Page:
As the weather continues to get cooler, we begin to think less and less about the tropics and the potential for hurricanes. Despite the fact that late October generally marks the winding down period of the hurricane season, it's not officially over until November 30. Even then, storms have formed as late as December!
Right now I'm continuing to watch Hurricane Rina in the northern Caribbean Sea and figure out exactly where it is going to go. On Tuesday, Rina was a powerful hurricane and almost made it up to major hurricane status when it was in an environment extremely favorable for development. Suddenly, the environment became a bit more hostile and the storm went through a marked weakening phase. As of Wednesday evening, Rina has been downgraded to a weaker hurricane, with winds sustained near 85 miles per hour.
The predicted path is still quite up in the air, but it is looking like a major impact on the United States will be unlikely. As Rina gradually begins to curve toward the Gulf of Mexico, the environment will remain unfavorable for development and weakening is expected to continue. There is a possibility for some wind and rain in portions of Cuba and possibly the Florida Keys by early next week, but otherwise impacts from this system should be minimal.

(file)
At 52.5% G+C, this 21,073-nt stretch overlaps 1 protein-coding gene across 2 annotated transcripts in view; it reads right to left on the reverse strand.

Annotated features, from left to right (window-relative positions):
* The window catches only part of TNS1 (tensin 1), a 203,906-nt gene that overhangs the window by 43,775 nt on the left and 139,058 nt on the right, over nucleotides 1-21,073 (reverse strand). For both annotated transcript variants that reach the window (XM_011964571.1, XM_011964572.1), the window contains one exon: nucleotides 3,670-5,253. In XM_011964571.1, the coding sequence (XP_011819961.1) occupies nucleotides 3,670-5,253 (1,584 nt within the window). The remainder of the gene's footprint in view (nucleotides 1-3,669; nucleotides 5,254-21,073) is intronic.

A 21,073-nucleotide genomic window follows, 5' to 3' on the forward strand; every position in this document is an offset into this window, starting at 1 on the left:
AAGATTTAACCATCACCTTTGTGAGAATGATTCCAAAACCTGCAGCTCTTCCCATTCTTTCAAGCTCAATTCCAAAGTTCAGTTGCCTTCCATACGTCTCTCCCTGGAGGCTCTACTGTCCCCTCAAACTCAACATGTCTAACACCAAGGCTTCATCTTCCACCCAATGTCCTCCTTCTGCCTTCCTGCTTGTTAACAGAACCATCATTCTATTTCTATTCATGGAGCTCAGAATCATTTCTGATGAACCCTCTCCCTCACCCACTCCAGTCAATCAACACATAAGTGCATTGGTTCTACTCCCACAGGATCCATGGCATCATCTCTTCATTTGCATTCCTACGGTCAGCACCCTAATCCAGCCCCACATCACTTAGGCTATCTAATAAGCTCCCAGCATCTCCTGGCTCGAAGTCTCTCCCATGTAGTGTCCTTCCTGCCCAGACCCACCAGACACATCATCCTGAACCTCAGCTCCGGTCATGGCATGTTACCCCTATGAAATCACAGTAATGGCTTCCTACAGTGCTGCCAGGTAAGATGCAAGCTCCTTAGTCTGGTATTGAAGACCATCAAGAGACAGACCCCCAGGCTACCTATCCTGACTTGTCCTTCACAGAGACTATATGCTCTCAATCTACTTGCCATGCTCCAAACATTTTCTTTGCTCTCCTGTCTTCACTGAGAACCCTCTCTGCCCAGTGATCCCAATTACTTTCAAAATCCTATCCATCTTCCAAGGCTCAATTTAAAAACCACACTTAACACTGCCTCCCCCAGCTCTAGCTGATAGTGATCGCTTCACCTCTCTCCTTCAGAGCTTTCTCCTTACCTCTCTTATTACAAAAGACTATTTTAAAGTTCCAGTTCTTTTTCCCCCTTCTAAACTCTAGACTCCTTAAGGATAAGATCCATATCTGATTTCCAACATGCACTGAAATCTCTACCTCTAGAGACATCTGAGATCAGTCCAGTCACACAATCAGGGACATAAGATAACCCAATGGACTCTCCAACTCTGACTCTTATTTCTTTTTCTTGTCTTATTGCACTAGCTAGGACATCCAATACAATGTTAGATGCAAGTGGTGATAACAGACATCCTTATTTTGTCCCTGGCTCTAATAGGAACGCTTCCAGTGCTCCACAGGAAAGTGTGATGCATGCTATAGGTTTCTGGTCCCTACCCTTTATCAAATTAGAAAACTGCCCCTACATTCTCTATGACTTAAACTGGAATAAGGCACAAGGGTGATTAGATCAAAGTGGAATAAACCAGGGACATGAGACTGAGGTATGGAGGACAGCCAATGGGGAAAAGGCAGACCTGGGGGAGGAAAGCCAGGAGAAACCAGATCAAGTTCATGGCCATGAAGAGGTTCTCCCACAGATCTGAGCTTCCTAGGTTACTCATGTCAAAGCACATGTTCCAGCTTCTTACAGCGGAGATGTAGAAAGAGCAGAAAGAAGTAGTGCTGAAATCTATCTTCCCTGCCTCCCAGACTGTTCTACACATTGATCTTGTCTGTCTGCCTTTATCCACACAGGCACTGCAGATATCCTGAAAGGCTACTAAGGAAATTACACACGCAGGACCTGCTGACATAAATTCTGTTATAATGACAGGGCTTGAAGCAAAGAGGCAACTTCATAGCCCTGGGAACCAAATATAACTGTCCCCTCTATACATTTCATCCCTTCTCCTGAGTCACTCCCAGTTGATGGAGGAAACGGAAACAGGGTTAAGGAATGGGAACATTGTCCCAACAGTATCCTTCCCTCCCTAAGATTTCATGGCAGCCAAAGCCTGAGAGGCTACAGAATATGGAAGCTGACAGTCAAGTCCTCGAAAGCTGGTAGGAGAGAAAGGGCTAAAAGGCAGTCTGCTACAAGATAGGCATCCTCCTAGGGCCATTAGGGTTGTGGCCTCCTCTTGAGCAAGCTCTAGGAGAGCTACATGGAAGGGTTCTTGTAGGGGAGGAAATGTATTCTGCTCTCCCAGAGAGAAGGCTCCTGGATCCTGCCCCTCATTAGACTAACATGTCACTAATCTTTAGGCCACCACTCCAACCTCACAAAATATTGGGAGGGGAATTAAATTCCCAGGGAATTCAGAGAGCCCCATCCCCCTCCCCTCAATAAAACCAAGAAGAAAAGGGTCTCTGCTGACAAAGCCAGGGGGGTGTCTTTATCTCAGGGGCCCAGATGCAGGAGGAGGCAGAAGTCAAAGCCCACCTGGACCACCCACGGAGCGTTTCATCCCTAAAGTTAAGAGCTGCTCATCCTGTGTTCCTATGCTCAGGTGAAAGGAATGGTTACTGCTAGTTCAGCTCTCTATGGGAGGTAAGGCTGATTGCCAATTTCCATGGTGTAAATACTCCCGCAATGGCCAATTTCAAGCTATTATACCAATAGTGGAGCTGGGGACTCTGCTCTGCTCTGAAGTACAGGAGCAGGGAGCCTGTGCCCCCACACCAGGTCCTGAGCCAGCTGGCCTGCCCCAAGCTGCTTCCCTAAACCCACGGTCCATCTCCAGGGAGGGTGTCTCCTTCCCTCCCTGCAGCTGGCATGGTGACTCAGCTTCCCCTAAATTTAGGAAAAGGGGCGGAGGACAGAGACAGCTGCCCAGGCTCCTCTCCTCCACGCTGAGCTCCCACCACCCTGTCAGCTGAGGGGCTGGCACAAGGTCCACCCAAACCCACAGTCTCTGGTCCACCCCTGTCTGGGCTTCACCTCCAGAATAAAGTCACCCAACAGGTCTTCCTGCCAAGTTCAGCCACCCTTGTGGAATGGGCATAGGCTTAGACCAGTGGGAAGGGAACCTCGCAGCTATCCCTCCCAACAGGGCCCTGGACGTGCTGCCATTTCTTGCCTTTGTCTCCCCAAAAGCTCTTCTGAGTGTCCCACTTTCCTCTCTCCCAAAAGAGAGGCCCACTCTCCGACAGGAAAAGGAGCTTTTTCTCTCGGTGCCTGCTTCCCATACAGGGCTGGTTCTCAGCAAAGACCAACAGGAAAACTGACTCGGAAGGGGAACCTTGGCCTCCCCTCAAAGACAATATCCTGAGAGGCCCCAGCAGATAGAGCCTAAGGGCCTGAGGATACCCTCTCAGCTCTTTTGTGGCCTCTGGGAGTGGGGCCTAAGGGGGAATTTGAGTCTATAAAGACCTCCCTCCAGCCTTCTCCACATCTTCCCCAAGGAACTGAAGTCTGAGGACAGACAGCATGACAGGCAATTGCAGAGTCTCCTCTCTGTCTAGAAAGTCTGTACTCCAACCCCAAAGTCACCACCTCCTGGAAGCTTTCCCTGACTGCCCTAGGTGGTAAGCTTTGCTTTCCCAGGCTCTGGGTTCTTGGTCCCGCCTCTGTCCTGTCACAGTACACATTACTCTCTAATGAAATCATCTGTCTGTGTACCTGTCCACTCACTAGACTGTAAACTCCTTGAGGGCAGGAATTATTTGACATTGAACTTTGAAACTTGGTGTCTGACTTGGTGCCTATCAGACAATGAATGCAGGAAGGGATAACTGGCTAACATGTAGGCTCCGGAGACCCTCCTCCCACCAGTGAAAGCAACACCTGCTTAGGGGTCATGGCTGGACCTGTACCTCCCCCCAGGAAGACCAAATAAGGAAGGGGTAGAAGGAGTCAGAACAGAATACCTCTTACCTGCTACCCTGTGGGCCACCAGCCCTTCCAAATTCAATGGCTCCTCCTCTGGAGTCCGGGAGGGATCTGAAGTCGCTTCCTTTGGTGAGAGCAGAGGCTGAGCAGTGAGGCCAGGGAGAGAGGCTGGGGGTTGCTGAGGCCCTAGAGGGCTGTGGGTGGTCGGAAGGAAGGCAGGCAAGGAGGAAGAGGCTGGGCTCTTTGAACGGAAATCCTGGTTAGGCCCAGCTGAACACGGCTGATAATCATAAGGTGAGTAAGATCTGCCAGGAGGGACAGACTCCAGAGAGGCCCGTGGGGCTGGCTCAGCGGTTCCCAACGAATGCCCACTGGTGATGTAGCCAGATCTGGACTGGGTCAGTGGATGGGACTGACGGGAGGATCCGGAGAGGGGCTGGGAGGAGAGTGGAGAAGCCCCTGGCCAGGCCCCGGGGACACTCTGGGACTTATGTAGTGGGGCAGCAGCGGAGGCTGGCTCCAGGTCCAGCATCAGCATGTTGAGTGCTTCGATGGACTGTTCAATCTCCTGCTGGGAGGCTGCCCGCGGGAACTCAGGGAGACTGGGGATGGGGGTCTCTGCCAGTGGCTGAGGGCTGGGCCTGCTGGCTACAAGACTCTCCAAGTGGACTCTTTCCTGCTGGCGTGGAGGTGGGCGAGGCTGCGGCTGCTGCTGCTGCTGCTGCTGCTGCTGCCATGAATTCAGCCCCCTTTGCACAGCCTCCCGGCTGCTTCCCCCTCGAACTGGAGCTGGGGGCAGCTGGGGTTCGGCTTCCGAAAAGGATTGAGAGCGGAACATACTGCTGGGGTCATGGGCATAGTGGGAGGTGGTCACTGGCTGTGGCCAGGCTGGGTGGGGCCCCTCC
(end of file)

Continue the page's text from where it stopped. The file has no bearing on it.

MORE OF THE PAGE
Also of note, hurricane names repeat themselves on a six year cycle, unless the storm is particularly devastating and gets permanently banned from the list. Looking back six years to 2005, the name of the "R" storm was Hurricane Rita, which was so severe that it ended up being retired. It was replaced by Rina - the name we see today.
Until next time,